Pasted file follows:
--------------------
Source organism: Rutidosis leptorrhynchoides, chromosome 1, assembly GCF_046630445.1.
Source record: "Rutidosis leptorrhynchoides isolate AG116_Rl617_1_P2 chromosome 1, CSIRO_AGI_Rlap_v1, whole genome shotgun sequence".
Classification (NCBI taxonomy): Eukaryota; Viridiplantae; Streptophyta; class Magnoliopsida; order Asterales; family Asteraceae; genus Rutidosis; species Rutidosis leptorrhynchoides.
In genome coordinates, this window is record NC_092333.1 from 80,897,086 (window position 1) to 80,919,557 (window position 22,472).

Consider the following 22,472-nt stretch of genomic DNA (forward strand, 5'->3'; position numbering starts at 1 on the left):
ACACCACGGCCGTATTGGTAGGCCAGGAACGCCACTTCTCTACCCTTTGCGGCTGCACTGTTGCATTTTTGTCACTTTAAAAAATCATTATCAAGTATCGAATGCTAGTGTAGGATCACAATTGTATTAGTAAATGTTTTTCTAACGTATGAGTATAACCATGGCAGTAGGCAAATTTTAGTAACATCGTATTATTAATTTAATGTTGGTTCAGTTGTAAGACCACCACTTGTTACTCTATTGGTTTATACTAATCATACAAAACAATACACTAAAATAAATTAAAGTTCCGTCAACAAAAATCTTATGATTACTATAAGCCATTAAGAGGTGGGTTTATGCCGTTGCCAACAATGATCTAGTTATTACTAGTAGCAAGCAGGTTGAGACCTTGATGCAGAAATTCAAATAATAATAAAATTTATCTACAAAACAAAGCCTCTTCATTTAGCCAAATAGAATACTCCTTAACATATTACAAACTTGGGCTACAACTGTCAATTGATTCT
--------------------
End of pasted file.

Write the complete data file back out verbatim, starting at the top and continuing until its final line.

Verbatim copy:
Source organism: Rutidosis leptorrhynchoides, chromosome 1, assembly GCF_046630445.1.
Source record: "Rutidosis leptorrhynchoides isolate AG116_Rl617_1_P2 chromosome 1, CSIRO_AGI_Rlap_v1, whole genome shotgun sequence".
Classification (NCBI taxonomy): Eukaryota; Viridiplantae; Streptophyta; class Magnoliopsida; order Asterales; family Asteraceae; genus Rutidosis; species Rutidosis leptorrhynchoides.
In genome coordinates, this window is record NC_092333.1 from 80,897,086 (window position 1) to 80,919,557 (window position 22,472).

Consider the following 22,472-nt stretch of genomic DNA (forward strand, 5'->3'; position numbering starts at 1 on the left):
ACACCACGGCCGTATTGGTAGGCCAGGAACGCCACTTCTCTACCCTTTGCGGCTGCACTGTTGCATTTTTGTCACTTTAAAAAATCATTATCAAGTATCGAATGCTAGTGTAGGATCACAATTGTATTAGTAAATGTTTTTCTAACGTATGAGTATAACCATGGCAGTAGGCAAATTTTAGTAACATCGTATTATTAATTTAATGTTGGTTCAGTTGTAAGACCACCACTTGTTACTCTATTGGTTTATACTAATCATACAAAACAATACACTAAAATAAATTAAAGTTCCGTCAACAAAAATCTTATGATTACTATAAGCCATTAAGAGGTGGGTTTATGCCGTTGCCAACAATGATCTAGTTATTACTAGTAGCAAGCAGGTTGAGACCTTGATGCAGAAATTCAAATAATAATAAAATTTATCTACAAAACAAAGCCTCTTCATTTAGCCAAATAGAATACTCCTTAACATATTACAAACTTGGGCTACAACTGTCAATTGATTCT